▼阿德莱德Hart’s Mill儿童游乐项目 Harts Mill – Adelaide
▼珀斯雅干广场 Yagan Square – Perth
The scope of landscape is far reaching, as are our teams. We have the ability to operate across our different locations and pull in specialists and leaders from different fields to support the specific needs and complexities of an individual project. This ‘OneStudio’ philosophy brings a collective strength and allows our teams to collaborate creatively across all our locations on a diverse variety of project typologies, scales and complexities.
Over recent years we have been able to position ourselves in number of new geographies, imbedding ourselves in the cultures we are working within and in close collaboration with our client partners. Our studios currently stand at nine. Five across all the major cities of Australia, two in China and more recently Ho Chi Minh, Vietnam and Dubai, UAE.
ASPECT, as an industry innovator, has won numerous awards. You claim that the reason for winning the award is not just because of the design, but your unique way of thinking. What are the key points of your thinking when facing different projects?
As a practice, while we operate across different geographies and culture, there is a strong unifying purpose throughout company, this drives us. It is our point of self-checking and reference when making decision and choices, from strategic company direction to individual project designs. It’s about how can we bring progressive change, positive impact, and develop creative and innovative project specific solutions and ideas that address people, environment, culture, with all the layers of complexity and uniqueness that come with these considerations.
▼悉尼高线公园（左）; 墨尔本维多利亚DeSal生态公园 The Goods Line – Sydney(Left); Victoria DeSal and Eco Park – Melbourne
Whether we are dealing with larger scale urbanism, or smaller scale people spaces – letting the site, people, community, culture and environment lead us to the solutions – this has been the backbone to the success of many of our works. I don’t believe there is one singular “ASPECT’’ way of thinking or approach to projects, aside from the fact that all our studios, teams and designers approach a project with a site responsive mindset.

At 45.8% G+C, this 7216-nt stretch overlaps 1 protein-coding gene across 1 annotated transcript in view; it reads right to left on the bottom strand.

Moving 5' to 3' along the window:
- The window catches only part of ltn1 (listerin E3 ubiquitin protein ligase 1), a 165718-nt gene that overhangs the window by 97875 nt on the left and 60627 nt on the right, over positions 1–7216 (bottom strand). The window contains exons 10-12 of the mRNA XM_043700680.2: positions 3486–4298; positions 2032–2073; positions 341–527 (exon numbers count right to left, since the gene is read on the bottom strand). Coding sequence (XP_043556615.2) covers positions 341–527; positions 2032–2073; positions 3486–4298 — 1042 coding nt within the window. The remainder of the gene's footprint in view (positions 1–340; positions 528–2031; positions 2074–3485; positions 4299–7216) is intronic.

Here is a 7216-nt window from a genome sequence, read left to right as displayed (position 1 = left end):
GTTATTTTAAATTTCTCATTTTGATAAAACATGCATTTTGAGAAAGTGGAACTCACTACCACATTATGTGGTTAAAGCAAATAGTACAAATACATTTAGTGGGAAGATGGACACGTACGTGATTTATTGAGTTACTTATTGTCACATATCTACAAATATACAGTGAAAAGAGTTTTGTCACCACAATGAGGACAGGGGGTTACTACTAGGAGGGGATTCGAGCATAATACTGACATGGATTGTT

For myself, I will always start with people, understanding the unique demographic and culture specific to a project; who are they and how can my design actions bring some positive impact or influence. This would then expand to explore wider community, culture, habits, place, context, city or even global position. This exploration is to understand and appreciate what the obvious and hidden problems maybe be. Site, climate, environmental, technical are the just the general business considerations. I feel there are finer grain issues that we as designers of cities and urban environments are uniquely positioned and have a social responsibility to try and address, or at least go some way to consider.
I believe that as humans, each and every one of us is critically defined and influenced by the environments we exist within daily! The reparative mediocrity of mundane engineering defined urban environments is having a profound influence on society as a whole, physically and psychologically. There is a undeniable connection between the increased density of cities and the increase in mental health related issues, depression, anxiety, loneliness, isolation and stress. As designers of these increased density cities, we can look to consider the unspoken impacts more within our even if in a small way.
A small gesture within a design, that physically forces people closer together, or creates a obstacle making them look up from phones, so that they may have a real social interaction, potentially meet someone new, have conversation and engage.
▼珀斯雅干广场 Yagan Square – Perth
▼悉尼高线公园 The Goods Line – Sydney
Obviously, all designers wish to feel that their designs speak to everyone and loved by all. But maybe it’s more important that you make them feel ‘something’ rather than nothing, or that the experience of being in a space which speaks to the people of that place and community in a way that could not be planned and is inspired by something unique and special to them.
▼19号公园活动中心 Pityarilla (Park 19) Activity Hub
Since you have been in the designing for more than 20 years, your projects spread all over the world, as an foremost landscape designer with a portfolio of works gaining international acclaim and recognition, when you participated in the project design of different countries, how did you reflect the locality in the project?
With each project we strive to create a unique meaningful design response, and as such each project, its people, past, community, culture or environment hold the key to our design solutions. Each site has its own unique journey to take us on, sometimes this journey is obvious to the observer other times more subtle (personal to the designer). I like to think that our designs speak to time, place and people, whilst (by their nature, being designed by us) they are also a personal expression of our feeling of culture or place and a response to the site.